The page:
loanDepot Sets Annual Meeting For June 7
Meeting expected to formalize settlement that expanded board; also files annual report showing it cut staff by 54% in 2022.
- Nomination of 3 directors the result of settlement reached with founder and chairman Anthony Hsieh.
- Annual report shows staff cut from 11,307 to 5,194 during 2022.
loanDepot late Monday announced its corporate annual meeting, stating that 2022 “was a year of dramatic volatility and extreme challenge for the mortgage and broader housing markets.”
The opening statement, written by CEO Frank Martell, doesn’t mention the drama that ensued in 2023 in the form of a proxy fight with Anthony Hsieh, loanDepot’s founder and chairman.
The “Notice of 2023 Annual Meeting of Stockholders and Proxy Statement” was filed with the Securities and Exchange Commission. It sets the meeting for Wednesday, June 7, at 9 a.m. PT, or noon ET. The virtual meeting will be held online at www.virtualshareholdermeeting.com/LDI2023.
Watch The Interest
The proxy statement lists five “items of business,” leading with “to elect the three (3) Class II director nominees named in this proxy statement.”
The nominees are the result of a settlement reached earlier this month between the Irvine, Calif.-based lender and its founder, who holds approximately 57% of the combined voting power of loanDepot shares.
Hsieh was ousted as executive chairman in February after sending a letter to stockholders announcing his nomination of Williston Financial Group (WFG) CEO Steve Ozonian to the loanDepot board. In the letter, he told stockholders he intended to vote all of his shares in favor of adding Ozonian to the board during the company’s 2023 annual meeting.
Board members objected to the nomination, in part because the board consisted of just eight directors, only two of whom have terms that expire at the annual meeting this year — Andrew Dodson of Parthenon Capital LLC, and Pamela Hughes Patenaude, principal of Granite Housing Strategies LLC.
Hsieh had previously committed to voting for the Parthenon Capital representative, and at the time said he would honor that commitment by voting for Dodson, but said he would vote for Ozonian over Patenaude.
Under the agreement, loanDepot temporarily expanded the board to nine directors and allowed Ozonian to join immediately.
The agreement also included nominating Ozonian, Dodson, and Patenaude for election to three-year terms as Class II directors at the 2023 annual meeting, which is reflected in the proxy statement for the meeting.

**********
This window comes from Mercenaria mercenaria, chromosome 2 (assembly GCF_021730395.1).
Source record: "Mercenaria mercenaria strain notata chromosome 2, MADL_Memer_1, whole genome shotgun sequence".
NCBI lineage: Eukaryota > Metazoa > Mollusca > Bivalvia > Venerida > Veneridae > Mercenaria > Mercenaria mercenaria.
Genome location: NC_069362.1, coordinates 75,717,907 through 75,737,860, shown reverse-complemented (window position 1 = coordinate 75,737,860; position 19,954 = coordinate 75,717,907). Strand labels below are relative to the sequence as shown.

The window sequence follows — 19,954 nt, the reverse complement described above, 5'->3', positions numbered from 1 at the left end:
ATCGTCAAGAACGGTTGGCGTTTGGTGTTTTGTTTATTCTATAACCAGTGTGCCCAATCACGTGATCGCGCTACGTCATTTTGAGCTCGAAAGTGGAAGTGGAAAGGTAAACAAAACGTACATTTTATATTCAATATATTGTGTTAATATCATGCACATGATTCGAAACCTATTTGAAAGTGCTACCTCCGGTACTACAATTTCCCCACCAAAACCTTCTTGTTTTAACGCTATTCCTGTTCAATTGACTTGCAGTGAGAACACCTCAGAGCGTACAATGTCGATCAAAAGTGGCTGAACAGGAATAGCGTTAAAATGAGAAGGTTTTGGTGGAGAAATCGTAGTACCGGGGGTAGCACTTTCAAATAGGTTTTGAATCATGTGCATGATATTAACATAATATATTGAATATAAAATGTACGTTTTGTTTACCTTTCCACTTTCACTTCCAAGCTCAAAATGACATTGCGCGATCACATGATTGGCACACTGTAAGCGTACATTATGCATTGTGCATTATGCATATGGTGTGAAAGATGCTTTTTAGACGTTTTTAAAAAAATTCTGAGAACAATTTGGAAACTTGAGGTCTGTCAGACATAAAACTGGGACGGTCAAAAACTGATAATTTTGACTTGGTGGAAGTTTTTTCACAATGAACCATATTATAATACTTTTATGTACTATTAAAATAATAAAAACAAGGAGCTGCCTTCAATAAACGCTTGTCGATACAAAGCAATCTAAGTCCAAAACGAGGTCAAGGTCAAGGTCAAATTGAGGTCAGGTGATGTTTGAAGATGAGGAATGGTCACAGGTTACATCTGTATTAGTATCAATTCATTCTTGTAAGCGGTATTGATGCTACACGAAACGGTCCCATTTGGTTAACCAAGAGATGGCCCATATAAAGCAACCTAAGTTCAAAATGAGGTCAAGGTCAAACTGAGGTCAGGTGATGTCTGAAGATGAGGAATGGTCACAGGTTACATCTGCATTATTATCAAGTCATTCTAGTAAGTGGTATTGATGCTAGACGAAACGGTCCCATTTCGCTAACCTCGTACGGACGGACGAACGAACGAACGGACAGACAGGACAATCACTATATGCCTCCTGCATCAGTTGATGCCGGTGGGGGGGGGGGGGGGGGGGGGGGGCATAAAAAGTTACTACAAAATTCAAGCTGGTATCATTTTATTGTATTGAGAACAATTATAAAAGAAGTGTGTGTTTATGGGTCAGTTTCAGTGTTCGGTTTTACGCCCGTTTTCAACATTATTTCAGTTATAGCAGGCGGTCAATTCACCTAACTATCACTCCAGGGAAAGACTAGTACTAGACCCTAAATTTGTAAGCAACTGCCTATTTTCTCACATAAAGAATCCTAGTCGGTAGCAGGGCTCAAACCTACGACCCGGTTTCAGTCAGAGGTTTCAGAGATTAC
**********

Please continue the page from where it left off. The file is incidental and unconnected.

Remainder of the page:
The proxy includes a statement from the board saying it “unanimously recommends that you vote FOR each of the director nominees.”
In addition to electing the three Class II directors, the proxy lists three other items of business:
- To ratify the appointment of Ernst & Young LLP as its independent registered public accounting firm for the fiscal year ending Dec. 31;
- To approve, on a non-binding, advisory basis, the compensation of the company’s executive officers; and
- To approve the Second Amendment to the company’s 2021 Omnibus Incentive Plan to increase the number of shares of LDI Class A Common Stock “authorized for issuance by 15,000,000 LDI Class A Shares.’
According to the proxy statement, the purpose of the fourth item “is to enhance the profitability and value of the company for the benefit of its stockholders by enabling the company to offer eligible individuals cash and stock-based incentives in order to attract, retain, and reward such individuals and strengthen the mutuality of interests between such individuals and the company’s stockholders.”
In addition to releasing its proxy statement for the annual meeting, loanDepot also filed with the SEC its annual report for the fiscal year ended Dec. 31, 2022. The company lost $610.4 million in 2022.
As Martell does in his opening statement for the proxy, the annual report discusses the company’s Vision 2025 plan, “designed to address current and anticipated mortgage market conditions and position us for sustainable long-term value creation.”
It notes that Vision 2025 includes four components:
- Increasing focus on purchase transactions while serving “increasingly diverse communities” nationwide;
- Executing previously announced “growth-generating initiatives”;
- Centralizing management of loan originations and loan fulfillment “to enhance quality and effectiveness,” and
- Aggressively “rightsiz[ing] cost structure.”
The company’s efforts to streamline had established a goal of reducing non-volume expenses by $375 million to $400 million annually, “to be achieved primarily through headcount reduction, attrition, business process optimization, reduced marketing and third-party spending, and real estate consolidation.” The company said that, by Dec. 31 last year, it had reduced its costs by an annualized $519 million.
In addition, as of Dec. 31, loanDepot said it had reduced staffing levels by 54%, from 11,307 employees as of the end of 2021 to 5,194 by the end of last year. The company also reported incurring about $31.6 million in real estate exit costs and $18.1 million in severance payments.
Tuesday morning, loanDepot announced it would release its earnings results for the first quarter of 2023 on May 9 at 5 p.m.